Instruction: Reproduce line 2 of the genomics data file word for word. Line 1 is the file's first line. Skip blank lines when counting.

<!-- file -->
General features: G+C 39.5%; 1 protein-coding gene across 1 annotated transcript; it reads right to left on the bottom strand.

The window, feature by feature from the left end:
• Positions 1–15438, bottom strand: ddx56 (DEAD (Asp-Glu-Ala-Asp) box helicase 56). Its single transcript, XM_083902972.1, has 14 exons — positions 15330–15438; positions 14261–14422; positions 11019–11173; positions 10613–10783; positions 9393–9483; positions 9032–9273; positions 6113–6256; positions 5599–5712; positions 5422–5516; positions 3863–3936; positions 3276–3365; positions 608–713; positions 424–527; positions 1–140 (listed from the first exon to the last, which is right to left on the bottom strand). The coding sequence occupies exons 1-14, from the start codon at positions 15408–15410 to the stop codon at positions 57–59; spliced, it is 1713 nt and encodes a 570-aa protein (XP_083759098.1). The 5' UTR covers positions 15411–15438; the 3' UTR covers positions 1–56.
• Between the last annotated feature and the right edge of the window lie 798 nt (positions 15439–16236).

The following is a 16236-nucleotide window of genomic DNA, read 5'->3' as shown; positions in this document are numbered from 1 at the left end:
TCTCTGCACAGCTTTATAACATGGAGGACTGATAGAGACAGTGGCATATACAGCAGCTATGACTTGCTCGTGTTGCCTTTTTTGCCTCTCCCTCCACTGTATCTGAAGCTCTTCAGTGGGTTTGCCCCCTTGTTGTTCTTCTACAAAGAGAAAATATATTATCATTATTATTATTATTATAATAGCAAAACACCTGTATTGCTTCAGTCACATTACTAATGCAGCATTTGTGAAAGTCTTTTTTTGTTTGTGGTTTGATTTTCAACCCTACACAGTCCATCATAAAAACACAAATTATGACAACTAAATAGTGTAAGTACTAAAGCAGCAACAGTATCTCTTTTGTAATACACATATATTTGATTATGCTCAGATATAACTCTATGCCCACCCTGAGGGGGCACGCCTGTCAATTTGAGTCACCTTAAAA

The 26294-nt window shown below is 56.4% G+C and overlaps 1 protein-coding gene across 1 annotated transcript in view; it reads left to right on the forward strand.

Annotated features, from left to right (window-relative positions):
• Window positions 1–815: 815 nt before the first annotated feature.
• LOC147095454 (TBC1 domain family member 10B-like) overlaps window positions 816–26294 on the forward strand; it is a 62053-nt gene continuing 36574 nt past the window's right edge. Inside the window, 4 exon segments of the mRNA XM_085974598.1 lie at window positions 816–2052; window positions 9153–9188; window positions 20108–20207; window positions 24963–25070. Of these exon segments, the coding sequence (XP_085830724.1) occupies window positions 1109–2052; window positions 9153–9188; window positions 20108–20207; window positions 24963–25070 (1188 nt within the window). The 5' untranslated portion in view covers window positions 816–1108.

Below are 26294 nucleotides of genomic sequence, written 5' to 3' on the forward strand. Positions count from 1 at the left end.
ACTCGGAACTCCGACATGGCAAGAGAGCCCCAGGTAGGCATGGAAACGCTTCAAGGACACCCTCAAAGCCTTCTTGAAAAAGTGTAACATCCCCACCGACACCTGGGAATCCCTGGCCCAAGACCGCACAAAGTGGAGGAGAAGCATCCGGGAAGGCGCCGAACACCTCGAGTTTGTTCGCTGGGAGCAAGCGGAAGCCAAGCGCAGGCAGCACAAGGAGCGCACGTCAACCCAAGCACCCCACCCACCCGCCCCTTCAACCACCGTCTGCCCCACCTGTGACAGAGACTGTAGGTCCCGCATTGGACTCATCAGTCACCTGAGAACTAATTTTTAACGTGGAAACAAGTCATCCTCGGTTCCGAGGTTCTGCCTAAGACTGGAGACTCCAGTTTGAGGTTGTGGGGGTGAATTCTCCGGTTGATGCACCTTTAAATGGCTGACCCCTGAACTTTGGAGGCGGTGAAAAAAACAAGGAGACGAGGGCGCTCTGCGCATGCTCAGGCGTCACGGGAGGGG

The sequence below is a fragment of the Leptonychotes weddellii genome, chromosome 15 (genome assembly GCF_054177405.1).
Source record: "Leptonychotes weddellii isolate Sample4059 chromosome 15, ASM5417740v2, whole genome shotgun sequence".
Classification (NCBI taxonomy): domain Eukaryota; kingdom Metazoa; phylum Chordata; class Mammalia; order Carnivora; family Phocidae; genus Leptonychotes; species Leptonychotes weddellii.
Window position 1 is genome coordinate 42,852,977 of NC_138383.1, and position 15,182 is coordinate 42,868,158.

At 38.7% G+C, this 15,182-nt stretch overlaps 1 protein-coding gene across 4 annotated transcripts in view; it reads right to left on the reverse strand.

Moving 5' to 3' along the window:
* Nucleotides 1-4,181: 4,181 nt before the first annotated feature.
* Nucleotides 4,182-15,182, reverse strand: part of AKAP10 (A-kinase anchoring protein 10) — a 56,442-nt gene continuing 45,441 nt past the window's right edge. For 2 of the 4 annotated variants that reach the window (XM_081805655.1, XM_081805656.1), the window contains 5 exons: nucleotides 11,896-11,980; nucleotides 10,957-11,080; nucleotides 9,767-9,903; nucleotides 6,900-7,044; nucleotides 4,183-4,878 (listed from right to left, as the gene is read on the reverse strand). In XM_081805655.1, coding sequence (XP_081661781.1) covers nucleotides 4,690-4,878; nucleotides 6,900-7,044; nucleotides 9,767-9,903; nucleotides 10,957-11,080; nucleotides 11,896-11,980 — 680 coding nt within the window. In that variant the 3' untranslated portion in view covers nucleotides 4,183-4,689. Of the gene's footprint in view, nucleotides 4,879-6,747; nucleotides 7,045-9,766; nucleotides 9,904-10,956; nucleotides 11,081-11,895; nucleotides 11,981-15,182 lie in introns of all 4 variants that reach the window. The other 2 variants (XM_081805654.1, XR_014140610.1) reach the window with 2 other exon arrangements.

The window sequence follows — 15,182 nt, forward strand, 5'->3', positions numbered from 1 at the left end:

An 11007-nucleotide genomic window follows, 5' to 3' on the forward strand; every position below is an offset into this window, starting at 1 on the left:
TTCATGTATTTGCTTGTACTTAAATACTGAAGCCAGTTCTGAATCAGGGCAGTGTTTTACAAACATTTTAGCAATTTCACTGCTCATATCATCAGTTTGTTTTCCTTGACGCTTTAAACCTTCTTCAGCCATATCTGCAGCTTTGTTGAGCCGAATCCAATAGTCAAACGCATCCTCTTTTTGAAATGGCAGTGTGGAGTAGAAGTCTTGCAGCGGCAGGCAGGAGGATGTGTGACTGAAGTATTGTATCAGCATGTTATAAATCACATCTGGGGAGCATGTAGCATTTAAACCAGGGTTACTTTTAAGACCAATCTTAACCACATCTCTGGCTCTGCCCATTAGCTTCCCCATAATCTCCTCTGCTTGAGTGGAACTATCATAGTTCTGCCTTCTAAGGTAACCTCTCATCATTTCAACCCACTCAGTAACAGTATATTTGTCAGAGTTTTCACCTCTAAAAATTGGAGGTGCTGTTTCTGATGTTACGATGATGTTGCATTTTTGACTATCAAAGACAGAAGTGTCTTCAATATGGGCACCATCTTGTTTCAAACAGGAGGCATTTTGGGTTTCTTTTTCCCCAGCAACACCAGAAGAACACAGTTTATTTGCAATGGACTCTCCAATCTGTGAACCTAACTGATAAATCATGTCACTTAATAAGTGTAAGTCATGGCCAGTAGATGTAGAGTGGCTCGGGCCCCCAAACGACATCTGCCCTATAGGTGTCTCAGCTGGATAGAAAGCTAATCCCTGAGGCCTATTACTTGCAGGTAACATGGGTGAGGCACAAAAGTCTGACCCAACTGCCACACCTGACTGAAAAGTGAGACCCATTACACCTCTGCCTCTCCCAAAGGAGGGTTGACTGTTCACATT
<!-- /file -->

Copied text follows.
The window, feature by feature from the left end: